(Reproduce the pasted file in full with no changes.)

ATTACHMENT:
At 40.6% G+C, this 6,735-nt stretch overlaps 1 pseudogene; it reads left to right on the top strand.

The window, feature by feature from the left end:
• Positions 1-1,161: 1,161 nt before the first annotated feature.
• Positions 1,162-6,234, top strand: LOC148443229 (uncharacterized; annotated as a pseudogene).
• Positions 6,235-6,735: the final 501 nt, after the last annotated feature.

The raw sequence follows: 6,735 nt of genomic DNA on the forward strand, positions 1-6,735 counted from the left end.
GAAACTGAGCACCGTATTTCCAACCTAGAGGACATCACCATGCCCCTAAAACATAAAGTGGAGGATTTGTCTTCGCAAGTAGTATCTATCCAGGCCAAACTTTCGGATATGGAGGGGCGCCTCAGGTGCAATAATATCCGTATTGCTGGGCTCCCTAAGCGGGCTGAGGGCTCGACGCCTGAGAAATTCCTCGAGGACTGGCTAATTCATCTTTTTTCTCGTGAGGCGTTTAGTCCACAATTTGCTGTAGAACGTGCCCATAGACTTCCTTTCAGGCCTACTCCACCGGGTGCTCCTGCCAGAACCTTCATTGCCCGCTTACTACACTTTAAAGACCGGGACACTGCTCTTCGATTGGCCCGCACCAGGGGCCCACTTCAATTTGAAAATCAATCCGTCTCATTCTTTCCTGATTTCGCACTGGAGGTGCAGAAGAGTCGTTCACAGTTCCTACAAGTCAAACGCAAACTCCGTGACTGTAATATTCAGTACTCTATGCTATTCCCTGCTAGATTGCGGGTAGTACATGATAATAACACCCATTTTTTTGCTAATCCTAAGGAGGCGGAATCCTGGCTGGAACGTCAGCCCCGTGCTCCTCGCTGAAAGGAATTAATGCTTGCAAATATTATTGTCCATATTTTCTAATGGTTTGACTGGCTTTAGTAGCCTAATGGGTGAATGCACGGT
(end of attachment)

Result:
At 40.6% G+C, this 6,735-nt stretch overlaps 1 pseudogene; it reads left to right on the top strand.

The window, feature by feature from the left end:
• Positions 1-1,161: 1,161 nt before the first annotated feature.
• Positions 1,162-6,234, top strand: LOC148443229 (uncharacterized; annotated as a pseudogene).
• Positions 6,235-6,735: the final 501 nt, after the last annotated feature.

The raw sequence follows: 6,735 nt of genomic DNA on the forward strand, positions 1-6,735 counted from the left end.
GAAACTGAGCACCGTATTTCCAACCTAGAGGACATCACCATGCCCCTAAAACATAAAGTGGAGGATTTGTCTTCGCAAGTAGTATCTATCCAGGCCAAACTTTCGGATATGGAGGGGCGCCTCAGGTGCAATAATATCCGTATTGCTGGGCTCCCTAAGCGGGCTGAGGGCTCGACGCCTGAGAAATTCCTCGAGGACTGGCTAATTCATCTTTTTTCTCGTGAGGCGTTTAGTCCACAATTTGCTGTAGAACGTGCCCATAGACTTCCTTTCAGGCCTACTCCACCGGGTGCTCCTGCCAGAACCTTCATTGCCCGCTTACTACACTTTAAAGACCGGGACACTGCTCTTCGATTGGCCCGCACCAGGGGCCCACTTCAATTTGAAAATCAATCCGTCTCATTCTTTCCTGATTTCGCACTGGAGGTGCAGAAGAGTCGTTCACAGTTCCTACAAGTCAAACGCAAACTCCGTGACTGTAATATTCAGTACTCTATGCTATTCCCTGCTAGATTGCGGGTAGTACATGATAATAACACCCATTTTTTTGCTAATCCTAAGGAGGCGGAATCCTGGCTGGAACGTCAGCCCCGTGCTCCTCGCTGAAAGGAATTAATGCTTGCAAATATTATTGTCCATATTTTCTAATGGTTTGACTGGCTTTAGTAGCCTAATGGGTGAATGCACGGT